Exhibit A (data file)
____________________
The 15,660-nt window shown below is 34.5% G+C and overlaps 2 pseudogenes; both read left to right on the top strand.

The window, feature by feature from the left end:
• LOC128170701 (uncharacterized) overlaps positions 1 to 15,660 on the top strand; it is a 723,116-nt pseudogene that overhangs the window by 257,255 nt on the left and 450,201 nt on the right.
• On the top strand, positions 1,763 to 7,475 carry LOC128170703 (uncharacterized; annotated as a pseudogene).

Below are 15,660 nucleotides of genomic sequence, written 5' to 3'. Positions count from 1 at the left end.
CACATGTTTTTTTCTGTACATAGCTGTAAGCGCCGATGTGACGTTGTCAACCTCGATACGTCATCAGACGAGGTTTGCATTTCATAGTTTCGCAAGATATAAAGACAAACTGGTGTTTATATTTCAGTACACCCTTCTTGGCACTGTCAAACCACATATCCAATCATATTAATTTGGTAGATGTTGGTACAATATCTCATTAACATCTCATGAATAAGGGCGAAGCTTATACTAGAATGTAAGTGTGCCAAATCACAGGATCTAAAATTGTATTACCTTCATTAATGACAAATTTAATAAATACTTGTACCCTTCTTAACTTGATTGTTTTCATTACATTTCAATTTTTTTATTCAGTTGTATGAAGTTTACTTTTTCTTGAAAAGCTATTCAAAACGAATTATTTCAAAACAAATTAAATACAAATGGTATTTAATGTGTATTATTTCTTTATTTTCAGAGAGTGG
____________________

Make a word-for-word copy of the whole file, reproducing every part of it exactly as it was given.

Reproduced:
The 15,660-nt window shown below is 34.5% G+C and overlaps 2 pseudogenes; both read left to right on the top strand.

The window, feature by feature from the left end:
• LOC128170701 (uncharacterized) overlaps positions 1 to 15,660 on the top strand; it is a 723,116-nt pseudogene that overhangs the window by 257,255 nt on the left and 450,201 nt on the right.
• On the top strand, positions 1,763 to 7,475 carry LOC128170703 (uncharacterized; annotated as a pseudogene).

Below are 15,660 nucleotides of genomic sequence, written 5' to 3'. Positions count from 1 at the left end.
CACATGTTTTTTTCTGTACATAGCTGTAAGCGCCGATGTGACGTTGTCAACCTCGATACGTCATCAGACGAGGTTTGCATTTCATAGTTTCGCAAGATATAAAGACAAACTGGTGTTTATATTTCAGTACACCCTTCTTGGCACTGTCAAACCACATATCCAATCATATTAATTTGGTAGATGTTGGTACAATATCTCATTAACATCTCATGAATAAGGGCGAAGCTTATACTAGAATGTAAGTGTGCCAAATCACAGGATCTAAAATTGTATTACCTTCATTAATGACAAATTTAATAAATACTTGTACCCTTCTTAACTTGATTGTTTTCATTACATTTCAATTTTTTTATTCAGTTGTATGAAGTTTACTTTTTCTTGAAAAGCTATTCAAAACGAATTATTTCAAAACAAATTAAATACAAATGGTATTTAATGTGTATTATTTCTTTATTTTCAGAGAGTGG